Abstract:Alkaloids, polyphenols, cyanogenic glycosides and saponins are among the main chemical compounds synthesized by plants but not considered essential for their basic metabolism. These compounds have different functions in plants, and have been recognized with medicinal and pharmacological properties. In this research, concentrations of the mentioned secondary metabolites were determined in the medicinal plants Artemisia absinthium, Cnidoscolus aconitifolius, Parthenium hysterophorus, Piper carpunya and Taraxacum officinale, from Ecuador, and related with cytotoxic effects against Artemia salina. Alcoholic and aqueous extracts from leaves of these selected plants were prepared at different concentrations. To assess cytotoxicity of these extracts, different bioassays with A. salina were undertaken, and the mortality rates and LC50 were obtained. Besides, concentrations of alkaloids, cyanogenic glycosides, phenols, tannins and saponins were determined by spectrophotometric methods; this constituted the first report of quantification of secondary metabolites in the selected plants from Ecuador. T. officinale had the highest concentration of total phenols (22.30 ± 0.23 mg/g) and tannins (11.70 ± 0.10 mg/g), C. aconitifolius of cyanogenic glycosides (5.02 ± 0.37 µg/g) and P. hysterophorus of saponins (6.12 ± 0.02 mg/g). Tannins values obtained were not adverse to their consumption. Alcoholic and aqueous extracts of selected plants had hemolytic activity depending on the concentration of saponins. Although the values of cyanogenic glycosides were permissible, it was necessary to monitor the presence of this metabolite in plants to minimize health problems. LC50 values ranged from extremely toxic (3.37 µg/mL) to highly toxic (274.34 μg/mL), in P. carpunya and T. officinale, respectively. From correlation analysis, it was observed that increase values of alkaloids concentrations had highly significant (p<0.001) acute toxicity against A. salina, while at a higher polyphenol concentration the level of plants cytotoxicity decreased significantly (p<0.001). The results of principal component analysis showed that saponins apparently were in synergy with polyphenols to decrease cytotoxicity, but antagonize with alkaloids and cyanogenic glycosides, indicating that these secondary metabolites present variability in the mechanisms of action against A. salina, as cytotoxic compounds. These results also demonstrate that polyphenols and saponins can be lethal at low concentrations, demonstrating the potential of brine shrimp bioassay as a model to evaluate plant extracts containing low concentrations of chemical compounds with high polarities. The significant positive correlation between cytotoxicity and concentration of alkaloids confirmed by the bioassay of brine shrimp can be useful to identify promising sources of antitumor compounds, and to evaluate tolerable limits not affecting other benign cells. Contents of secondary metabolites found in the selected plants confer them great pharmacologic values. Rev. Biol. Trop. 64 (3): 1171-1184. Epub 2016 September 01.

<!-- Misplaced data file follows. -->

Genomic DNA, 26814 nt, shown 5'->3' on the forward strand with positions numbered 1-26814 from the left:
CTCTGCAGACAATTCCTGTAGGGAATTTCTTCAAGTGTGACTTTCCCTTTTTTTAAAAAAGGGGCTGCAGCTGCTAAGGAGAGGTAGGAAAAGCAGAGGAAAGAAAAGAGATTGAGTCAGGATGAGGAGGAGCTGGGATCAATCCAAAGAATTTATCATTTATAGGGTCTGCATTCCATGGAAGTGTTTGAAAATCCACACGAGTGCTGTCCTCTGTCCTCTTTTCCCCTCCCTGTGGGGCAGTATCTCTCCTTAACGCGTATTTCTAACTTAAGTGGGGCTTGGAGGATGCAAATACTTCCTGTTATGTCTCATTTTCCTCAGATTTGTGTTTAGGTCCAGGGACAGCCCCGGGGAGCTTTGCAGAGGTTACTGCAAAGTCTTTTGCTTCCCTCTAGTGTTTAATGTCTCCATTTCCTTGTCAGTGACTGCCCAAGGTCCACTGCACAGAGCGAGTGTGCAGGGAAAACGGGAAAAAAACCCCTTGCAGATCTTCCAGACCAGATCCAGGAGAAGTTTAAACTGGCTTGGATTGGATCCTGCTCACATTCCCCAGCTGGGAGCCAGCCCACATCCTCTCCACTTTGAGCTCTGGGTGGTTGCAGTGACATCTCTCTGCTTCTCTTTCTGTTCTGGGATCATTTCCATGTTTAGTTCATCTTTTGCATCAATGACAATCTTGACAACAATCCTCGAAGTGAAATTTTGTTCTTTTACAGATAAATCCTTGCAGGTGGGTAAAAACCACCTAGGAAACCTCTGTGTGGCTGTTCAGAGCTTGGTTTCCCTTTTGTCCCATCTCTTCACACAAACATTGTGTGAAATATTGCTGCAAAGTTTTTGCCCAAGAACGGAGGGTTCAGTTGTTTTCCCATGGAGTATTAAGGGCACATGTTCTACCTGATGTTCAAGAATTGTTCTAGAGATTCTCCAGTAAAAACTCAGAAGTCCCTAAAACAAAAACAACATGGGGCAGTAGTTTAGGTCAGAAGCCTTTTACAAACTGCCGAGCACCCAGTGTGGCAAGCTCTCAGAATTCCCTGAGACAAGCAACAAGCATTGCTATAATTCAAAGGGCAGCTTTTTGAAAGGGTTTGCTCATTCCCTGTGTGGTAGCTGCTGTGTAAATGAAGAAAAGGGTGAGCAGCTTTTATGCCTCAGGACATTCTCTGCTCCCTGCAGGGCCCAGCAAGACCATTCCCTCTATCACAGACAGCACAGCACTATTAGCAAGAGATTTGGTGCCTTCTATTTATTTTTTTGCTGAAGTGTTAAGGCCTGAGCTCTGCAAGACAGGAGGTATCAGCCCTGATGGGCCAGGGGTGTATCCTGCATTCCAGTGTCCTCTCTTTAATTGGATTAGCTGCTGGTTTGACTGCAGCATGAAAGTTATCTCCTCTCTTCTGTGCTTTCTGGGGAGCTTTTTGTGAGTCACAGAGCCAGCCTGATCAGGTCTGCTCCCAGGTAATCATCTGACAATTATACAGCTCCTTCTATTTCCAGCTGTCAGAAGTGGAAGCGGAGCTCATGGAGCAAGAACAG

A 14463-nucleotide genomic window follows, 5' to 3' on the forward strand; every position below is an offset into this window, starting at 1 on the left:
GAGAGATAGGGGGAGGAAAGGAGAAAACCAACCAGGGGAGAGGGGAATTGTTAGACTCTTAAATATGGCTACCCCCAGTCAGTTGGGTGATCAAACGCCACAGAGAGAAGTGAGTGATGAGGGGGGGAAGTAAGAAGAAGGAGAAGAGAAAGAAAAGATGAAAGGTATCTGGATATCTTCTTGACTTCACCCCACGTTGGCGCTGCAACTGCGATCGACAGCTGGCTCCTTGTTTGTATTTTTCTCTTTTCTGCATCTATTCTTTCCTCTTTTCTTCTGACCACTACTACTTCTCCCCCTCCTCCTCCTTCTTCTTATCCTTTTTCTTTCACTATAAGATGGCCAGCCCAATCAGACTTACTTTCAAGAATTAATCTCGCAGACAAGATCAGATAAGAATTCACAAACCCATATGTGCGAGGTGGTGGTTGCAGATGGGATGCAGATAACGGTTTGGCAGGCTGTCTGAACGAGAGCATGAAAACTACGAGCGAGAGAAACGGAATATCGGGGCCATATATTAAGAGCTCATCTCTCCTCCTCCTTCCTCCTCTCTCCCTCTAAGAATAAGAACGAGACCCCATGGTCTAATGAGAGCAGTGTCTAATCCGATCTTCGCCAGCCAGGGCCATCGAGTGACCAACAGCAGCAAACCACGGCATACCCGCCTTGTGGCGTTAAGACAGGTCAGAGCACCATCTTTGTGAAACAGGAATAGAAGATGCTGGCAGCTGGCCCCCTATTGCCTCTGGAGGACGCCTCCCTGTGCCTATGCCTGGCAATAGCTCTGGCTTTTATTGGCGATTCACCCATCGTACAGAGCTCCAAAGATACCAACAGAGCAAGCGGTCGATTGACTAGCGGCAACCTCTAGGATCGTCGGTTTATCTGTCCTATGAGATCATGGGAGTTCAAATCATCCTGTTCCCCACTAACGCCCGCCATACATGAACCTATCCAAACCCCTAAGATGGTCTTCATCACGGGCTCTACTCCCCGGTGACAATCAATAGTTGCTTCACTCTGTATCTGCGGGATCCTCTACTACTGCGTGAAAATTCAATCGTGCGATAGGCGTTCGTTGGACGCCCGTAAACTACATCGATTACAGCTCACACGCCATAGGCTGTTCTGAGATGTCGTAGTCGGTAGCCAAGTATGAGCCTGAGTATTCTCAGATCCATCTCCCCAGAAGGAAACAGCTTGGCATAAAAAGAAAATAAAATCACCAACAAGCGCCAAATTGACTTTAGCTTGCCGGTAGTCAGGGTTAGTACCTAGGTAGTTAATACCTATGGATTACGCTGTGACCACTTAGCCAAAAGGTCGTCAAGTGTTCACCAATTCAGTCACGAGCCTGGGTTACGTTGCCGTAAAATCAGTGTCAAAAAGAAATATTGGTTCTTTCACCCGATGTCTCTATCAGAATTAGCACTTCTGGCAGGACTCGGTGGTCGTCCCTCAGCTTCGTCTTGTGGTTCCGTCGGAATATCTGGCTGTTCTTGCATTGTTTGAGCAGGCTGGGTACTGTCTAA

Animals , Plants, Medicinal/chemistry , Artemia/drug effects , Saponins/analysis , Alkaloids/analysis , Polyphenols/analysis , Glycosides/analysis , Time Factors , Biological Assay , Plant Extracts/chemistry , Asteraceae/toxicity , Asteraceae/chemistry , Euphorbiaceae/chemistry , Artemisia absinthium/chemistry , Taraxacum/chemistry , Piper/chemistry , Ecuador , Secondary Metabolism
Bol. latinoam. Caribe plantas med. aromát ; 12(4): 346-355, jul. 2013. ilus, tab
Article in Spanish | LILACS | ID: lil-724328